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UN Committee against Torture to review Burundi, Costa Rica, Kiribati, Denmark, Egypt and Slovenia

27 October 2023

GENEVA (27 October 2023) – The UN Committee against Torture will hold its latest session from 30 October to 24 November 2023, during which it will examine Burundi, Costa Rica, Kiribati, Denmark, Egypt and Slovenia.

The above six countries are among the 173 States parties to the Convention against Torture and Other Cruel, Inhuman or Degrading Treatment or Punishment. They are required to undergo regular reviews by the Committee of 10 independent international experts on how they are implementing the Convention.

The Committee, which has received the respective country reports and submissions from non-governmental organisations and other stakeholders, will assess the six States parties on the following dates at Geneva time:

31 October 10:00 – 13:00
1 November 15:00 – 18:00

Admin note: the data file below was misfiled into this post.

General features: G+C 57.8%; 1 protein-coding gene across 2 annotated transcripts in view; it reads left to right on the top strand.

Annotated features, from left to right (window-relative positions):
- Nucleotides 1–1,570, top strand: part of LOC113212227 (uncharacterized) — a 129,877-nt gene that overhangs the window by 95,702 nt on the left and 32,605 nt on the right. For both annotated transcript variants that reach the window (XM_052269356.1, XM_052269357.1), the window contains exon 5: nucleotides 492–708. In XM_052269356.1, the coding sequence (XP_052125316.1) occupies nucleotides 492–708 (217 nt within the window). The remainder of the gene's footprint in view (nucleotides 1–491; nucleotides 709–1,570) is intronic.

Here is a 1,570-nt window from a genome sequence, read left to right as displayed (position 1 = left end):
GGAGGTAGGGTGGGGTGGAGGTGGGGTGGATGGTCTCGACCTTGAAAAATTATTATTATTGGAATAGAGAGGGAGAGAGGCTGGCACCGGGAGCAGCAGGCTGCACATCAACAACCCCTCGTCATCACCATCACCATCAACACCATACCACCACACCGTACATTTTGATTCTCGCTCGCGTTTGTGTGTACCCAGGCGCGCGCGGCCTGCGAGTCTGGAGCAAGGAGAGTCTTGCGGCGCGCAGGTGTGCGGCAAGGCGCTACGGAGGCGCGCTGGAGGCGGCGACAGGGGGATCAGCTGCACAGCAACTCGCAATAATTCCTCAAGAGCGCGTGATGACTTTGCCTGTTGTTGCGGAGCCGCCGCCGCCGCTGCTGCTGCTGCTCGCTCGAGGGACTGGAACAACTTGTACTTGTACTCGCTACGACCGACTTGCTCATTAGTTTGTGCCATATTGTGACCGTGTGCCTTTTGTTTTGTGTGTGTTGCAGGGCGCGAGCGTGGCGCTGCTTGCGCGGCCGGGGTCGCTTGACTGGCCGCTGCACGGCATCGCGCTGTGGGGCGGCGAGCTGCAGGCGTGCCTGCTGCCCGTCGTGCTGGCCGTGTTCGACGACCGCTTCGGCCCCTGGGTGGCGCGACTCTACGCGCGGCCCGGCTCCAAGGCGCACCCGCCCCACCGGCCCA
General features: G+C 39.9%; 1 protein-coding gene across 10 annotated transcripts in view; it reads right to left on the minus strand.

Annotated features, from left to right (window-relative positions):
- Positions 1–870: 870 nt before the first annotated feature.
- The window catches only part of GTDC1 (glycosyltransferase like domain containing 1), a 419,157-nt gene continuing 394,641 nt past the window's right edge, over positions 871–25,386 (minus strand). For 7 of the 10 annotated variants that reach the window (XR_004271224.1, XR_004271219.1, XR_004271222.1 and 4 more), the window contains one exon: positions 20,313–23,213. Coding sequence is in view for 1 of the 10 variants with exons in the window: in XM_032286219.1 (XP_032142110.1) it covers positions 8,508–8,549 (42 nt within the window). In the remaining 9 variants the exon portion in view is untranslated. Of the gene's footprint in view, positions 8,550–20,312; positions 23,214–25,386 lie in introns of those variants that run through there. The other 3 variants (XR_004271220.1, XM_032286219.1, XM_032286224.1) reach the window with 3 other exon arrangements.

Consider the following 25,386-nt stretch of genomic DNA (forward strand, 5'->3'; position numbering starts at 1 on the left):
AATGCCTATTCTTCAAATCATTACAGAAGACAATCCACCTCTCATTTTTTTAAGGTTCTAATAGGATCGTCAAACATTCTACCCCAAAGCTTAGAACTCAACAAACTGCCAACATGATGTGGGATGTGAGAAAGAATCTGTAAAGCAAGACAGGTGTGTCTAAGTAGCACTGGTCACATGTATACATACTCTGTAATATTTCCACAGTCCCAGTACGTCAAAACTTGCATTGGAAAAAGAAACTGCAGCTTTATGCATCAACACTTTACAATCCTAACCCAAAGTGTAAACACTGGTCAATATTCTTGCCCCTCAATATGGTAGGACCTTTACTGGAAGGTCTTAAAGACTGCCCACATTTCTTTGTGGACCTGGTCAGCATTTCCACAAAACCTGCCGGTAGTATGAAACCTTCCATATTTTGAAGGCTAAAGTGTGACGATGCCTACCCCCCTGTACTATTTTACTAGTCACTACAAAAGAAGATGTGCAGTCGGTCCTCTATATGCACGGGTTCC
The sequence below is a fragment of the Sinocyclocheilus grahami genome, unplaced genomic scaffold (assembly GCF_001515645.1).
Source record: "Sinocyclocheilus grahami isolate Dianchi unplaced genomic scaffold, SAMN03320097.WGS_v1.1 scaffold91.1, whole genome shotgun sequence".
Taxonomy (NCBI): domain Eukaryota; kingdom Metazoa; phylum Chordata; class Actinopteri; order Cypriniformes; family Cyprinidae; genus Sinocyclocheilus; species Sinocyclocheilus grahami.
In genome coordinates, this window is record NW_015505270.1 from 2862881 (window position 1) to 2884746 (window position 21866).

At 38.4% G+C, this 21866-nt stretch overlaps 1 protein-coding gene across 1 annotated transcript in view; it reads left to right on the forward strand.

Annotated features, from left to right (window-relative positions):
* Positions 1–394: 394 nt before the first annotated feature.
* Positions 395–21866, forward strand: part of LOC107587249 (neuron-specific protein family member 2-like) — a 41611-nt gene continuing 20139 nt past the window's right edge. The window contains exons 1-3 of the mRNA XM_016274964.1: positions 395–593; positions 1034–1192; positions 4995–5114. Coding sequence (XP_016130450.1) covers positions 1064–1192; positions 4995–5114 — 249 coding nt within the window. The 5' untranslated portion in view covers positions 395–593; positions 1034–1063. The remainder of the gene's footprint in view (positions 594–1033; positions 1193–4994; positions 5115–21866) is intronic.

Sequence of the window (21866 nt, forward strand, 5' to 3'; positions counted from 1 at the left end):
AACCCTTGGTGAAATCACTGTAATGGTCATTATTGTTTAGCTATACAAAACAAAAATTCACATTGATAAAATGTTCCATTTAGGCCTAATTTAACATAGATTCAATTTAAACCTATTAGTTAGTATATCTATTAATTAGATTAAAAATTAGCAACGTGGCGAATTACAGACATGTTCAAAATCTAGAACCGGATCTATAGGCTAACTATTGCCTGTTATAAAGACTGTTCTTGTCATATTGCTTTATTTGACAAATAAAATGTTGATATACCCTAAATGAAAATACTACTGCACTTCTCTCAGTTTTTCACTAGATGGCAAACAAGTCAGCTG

Costa Rica
1 November 10:00 – 13:00
2 November 15:00 – 18:00

6 November 10:00 – 12:00
7 November 10:00 – 12:00

8 November 10:00 – 13:00
9 November 15:00 – 18:00

14 November 10:00 – 13:00
15 November 15:00 – 18:00

15 November 10:00 – 13:00
16 November 15:00 – 18:00

The above reviews will be held in the First Floor Conference Room at Palais Wilson in Geneva. All public meetings are open to accredited journalists and broadcast live on UN Web TV. More information about the session, including reports submitted by the States and the full schedule of meetings, is available on the session page.

*Review on Kiribati will be held in a hybrid format with delegation joining online from the country.

For media accreditation:
Please apply online or contact [email protected]

Accredited media attending public meetings at Palais Wilson, please register with:
Vivian Kwok at [email protected] or
UN Human Rights Office Media Section at [email protected]

The Committee against Torture monitors States parties’ adherence to the Convention against Torture and Other Cruel, Inhuman or Degrading Treatment or Punishment, which to date has 173 State parties. The Committee is made up of 10 members who are independent human rights experts drawn from around the world, who serve in their personal capacity and not as representatives of States parties. The Committee’s concluding observations are an independent assessment of States’ compliance with their human rights obligations under the treaty.

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